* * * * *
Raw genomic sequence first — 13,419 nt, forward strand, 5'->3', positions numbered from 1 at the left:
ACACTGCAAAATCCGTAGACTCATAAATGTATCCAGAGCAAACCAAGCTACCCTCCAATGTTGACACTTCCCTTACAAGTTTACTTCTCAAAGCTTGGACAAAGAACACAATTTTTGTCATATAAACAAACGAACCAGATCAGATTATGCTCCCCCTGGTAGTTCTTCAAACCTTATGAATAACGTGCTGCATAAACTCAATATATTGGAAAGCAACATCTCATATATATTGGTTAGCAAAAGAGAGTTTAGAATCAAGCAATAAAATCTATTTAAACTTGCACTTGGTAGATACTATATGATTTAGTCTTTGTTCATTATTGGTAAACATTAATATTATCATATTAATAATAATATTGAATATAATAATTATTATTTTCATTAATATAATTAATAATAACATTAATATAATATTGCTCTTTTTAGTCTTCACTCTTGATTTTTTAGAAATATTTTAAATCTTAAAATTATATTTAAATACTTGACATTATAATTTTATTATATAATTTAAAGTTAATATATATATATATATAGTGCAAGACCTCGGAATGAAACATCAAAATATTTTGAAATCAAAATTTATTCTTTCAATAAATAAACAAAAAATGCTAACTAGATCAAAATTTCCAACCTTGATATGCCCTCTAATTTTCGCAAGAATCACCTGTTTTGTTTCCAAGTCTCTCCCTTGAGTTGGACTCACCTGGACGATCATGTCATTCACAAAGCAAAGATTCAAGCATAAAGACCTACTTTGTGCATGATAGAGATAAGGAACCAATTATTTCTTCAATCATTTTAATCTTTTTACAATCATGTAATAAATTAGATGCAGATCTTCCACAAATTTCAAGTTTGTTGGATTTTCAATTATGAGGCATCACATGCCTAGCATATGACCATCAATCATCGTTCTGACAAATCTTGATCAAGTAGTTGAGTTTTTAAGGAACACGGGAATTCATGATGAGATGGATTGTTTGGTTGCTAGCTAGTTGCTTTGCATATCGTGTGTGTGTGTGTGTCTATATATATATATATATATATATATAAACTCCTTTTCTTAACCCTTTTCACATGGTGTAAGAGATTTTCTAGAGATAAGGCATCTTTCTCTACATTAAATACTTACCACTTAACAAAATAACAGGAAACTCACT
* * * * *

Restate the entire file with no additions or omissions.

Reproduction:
Raw genomic sequence first — 13,419 nt, forward strand, 5'->3', positions numbered from 1 at the left:
ACACTGCAAAATCCGTAGACTCATAAATGTATCCAGAGCAAACCAAGCTACCCTCCAATGTTGACACTTCCCTTACAAGTTTACTTCTCAAAGCTTGGACAAAGAACACAATTTTTGTCATATAAACAAACGAACCAGATCAGATTATGCTCCCCCTGGTAGTTCTTCAAACCTTATGAATAACGTGCTGCATAAACTCAATATATTGGAAAGCAACATCTCATATATATTGGTTAGCAAAAGAGAGTTTAGAATCAAGCAATAAAATCTATTTAAACTTGCACTTGGTAGATACTATATGATTTAGTCTTTGTTCATTATTGGTAAACATTAATATTATCATATTAATAATAATATTGAATATAATAATTATTATTTTCATTAATATAATTAATAATAACATTAATATAATATTGCTCTTTTTAGTCTTCACTCTTGATTTTTTAGAAATATTTTAAATCTTAAAATTATATTTAAATACTTGACATTATAATTTTATTATATAATTTAAAGTTAATATATATATATATATAGTGCAAGACCTCGGAATGAAACATCAAAATATTTTGAAATCAAAATTTATTCTTTCAATAAATAAACAAAAAATGCTAACTAGATCAAAATTTCCAACCTTGATATGCCCTCTAATTTTCGCAAGAATCACCTGTTTTGTTTCCAAGTCTCTCCCTTGAGTTGGACTCACCTGGACGATCATGTCATTCACAAAGCAAAGATTCAAGCATAAAGACCTACTTTGTGCATGATAGAGATAAGGAACCAATTATTTCTTCAATCATTTTAATCTTTTTACAATCATGTAATAAATTAGATGCAGATCTTCCACAAATTTCAAGTTTGTTGGATTTTCAATTATGAGGCATCACATGCCTAGCATATGACCATCAATCATCGTTCTGACAAATCTTGATCAAGTAGTTGAGTTTTTAAGGAACACGGGAATTCATGATGAGATGGATTGTTTGGTTGCTAGCTAGTTGCTTTGCATATCGTGTGTGTGTGTGTGTCTATATATATATATATATATATATATAAACTCCTTTTCTTAACCCTTTTCACATGGTGTAAGAGATTTTCTAGAGATAAGGCATCTTTCTCTACATTAAATACTTACCACTTAACAAAATAACAGGAAACTCACT